Rethinking the teaching of economics

Girol Karacaoglu & Julienne Molineaux

In the wake of the Global Financial Crisis, some students of economics in countries as diverse as Chile, the UK and the US asked why the curriculum they were studying at University did not deal with contemporary issues such as debt and finance, or the shortcomings of markets. Some academic economists, too, were unhappy with a curriculum they judged as lacking in relevance, history and challenging ideas.

One attempt to address these problems is the CORE project – Curriculum Open-Access Resources in Economics. A collaborative project with economists from India, Chile, Colombia, Turkey, the UK and the US, the CORE curriculum and textbook puts more emphasis on real world problems and less emphasis on free-market doctrines.

The project has received some funding from the Institute for New Economic Thinking, and is coordinated by Sam Bowles of the Santa Fe Institute, Wendy Carlin of University College London, and Margaret Stevens of Oxford University. It has received some favourable media coverage, for example here, here, and here.

The Economist described the approach of the textbook, The Economy, thus:

It begins with the biggest of big pictures, explaining how capitalism and industrialisation transformed the world, inviting students to contemplate how it arrived at where it is today. Messy complications, from environmental damage to inequality, are placed firmly in the foreground. It explains cost curves, as other introductory texts do, but in the context of the Industrial Revolution, thus exposing students to debates about why industrialisation kicked off when and where it did. Thomas Malthus’s ideas are used to teach students the uses and limitations of economic models, combining technical instruction with a valuable lesson from the history of economic thought. “The Economy” does not dumb down economics; it uses maths readily, keeping students engaged through the topicality of the material. Quite early on, students have lessons in the weirdness in economics—from game theory to power dynamics within firms—that makes the subject fascinating and useful but are skimmed over in most introductory courses.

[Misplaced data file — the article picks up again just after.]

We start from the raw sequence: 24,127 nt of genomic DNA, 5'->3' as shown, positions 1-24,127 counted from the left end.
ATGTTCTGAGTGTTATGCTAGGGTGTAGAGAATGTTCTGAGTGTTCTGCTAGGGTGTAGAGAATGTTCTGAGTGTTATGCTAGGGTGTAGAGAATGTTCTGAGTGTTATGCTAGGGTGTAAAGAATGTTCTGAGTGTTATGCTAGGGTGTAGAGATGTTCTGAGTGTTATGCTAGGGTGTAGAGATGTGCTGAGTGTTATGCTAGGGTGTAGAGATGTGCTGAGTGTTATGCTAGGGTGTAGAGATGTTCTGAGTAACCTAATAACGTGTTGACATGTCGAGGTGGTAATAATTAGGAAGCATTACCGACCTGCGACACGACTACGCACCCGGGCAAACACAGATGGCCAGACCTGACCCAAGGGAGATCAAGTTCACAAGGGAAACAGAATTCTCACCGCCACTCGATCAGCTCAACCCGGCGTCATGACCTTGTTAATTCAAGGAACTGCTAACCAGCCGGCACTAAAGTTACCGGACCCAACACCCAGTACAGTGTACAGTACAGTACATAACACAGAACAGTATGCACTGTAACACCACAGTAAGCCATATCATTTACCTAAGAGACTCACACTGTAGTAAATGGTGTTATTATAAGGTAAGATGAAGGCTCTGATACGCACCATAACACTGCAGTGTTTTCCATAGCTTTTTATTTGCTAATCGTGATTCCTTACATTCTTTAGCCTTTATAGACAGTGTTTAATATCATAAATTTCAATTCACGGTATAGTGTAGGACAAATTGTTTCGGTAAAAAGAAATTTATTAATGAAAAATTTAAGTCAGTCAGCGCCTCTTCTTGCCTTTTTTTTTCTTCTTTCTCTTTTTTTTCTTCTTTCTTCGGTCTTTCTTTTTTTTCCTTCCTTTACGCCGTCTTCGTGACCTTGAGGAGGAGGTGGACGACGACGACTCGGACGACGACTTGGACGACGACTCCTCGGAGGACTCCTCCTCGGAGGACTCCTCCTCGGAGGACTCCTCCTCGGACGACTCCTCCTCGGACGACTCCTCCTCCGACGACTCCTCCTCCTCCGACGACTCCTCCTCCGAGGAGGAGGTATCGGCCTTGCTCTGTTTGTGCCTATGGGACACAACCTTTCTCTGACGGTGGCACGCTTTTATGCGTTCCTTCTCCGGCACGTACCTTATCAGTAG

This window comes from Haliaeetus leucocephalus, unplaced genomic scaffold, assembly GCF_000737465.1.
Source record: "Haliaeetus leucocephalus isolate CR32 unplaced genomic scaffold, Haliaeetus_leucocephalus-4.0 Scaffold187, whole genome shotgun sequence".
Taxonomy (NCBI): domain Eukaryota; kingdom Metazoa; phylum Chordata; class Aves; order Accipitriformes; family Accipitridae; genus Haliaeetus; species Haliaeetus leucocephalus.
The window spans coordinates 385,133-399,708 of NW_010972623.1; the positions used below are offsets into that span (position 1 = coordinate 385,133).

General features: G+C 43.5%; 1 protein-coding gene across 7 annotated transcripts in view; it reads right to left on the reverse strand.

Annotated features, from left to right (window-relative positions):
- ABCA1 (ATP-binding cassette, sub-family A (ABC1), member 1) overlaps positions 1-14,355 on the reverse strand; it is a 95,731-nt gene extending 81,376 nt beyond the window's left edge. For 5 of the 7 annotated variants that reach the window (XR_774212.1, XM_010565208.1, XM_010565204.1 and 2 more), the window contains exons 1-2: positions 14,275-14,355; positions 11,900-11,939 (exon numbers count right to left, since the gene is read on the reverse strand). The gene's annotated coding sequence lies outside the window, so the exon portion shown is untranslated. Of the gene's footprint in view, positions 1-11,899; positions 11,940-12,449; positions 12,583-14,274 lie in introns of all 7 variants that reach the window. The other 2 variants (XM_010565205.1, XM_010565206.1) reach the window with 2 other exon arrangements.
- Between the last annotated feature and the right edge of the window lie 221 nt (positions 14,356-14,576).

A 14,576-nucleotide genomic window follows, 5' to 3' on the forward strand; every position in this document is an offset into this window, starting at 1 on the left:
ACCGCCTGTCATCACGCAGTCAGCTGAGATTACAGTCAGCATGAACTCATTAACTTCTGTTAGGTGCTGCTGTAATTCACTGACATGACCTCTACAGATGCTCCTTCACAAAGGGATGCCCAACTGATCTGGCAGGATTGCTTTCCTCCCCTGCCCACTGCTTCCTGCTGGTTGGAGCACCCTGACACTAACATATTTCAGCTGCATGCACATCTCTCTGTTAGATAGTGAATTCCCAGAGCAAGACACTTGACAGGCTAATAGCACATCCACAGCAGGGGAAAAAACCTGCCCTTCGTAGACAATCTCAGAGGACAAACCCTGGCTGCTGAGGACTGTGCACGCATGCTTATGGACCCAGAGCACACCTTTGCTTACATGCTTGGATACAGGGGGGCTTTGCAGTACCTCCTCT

The CORE curriculum does not reserve complexity until high level study. Too often introductory courses in economics involve assumptions – about individuals, firms, markets and governments – that perceptive students know are just not true. Individuals are not always rational, firms do not always aim for profit maximisation, markets are not always efficient allocators of resources, and government activity doesn’t always crowd out the private sector. With CORE, complexity is present at the beginning. As one teacher of CORE writes,

…[E]conomics has within it an extremely effective language that helps us explain the social world. But much of it is hidden behind a wall of mathematical formalism, reserved for graduate students and the energetic junior faculty who want to teach it.

An example is the question of incomplete contracts in the labour market: what happens, for example, when someone hires you, but can’t monitor you 24/7, and so has to trust you’ll do the job? This is a ubiquitous problem: for most of us, it’s a basic experience of making a life. But introductory [economics] courses pretend it doesn’t exist and then, understandably, perceptive students feel cheated. As far as the standard presentations go, it’s too advanced to cover.

CORE flips this. Incomplete contracts in the labour market appear in CORE’s Unit 6. There’s a huge amount of effort and rethinking to get this material in ways that newcomers can understand.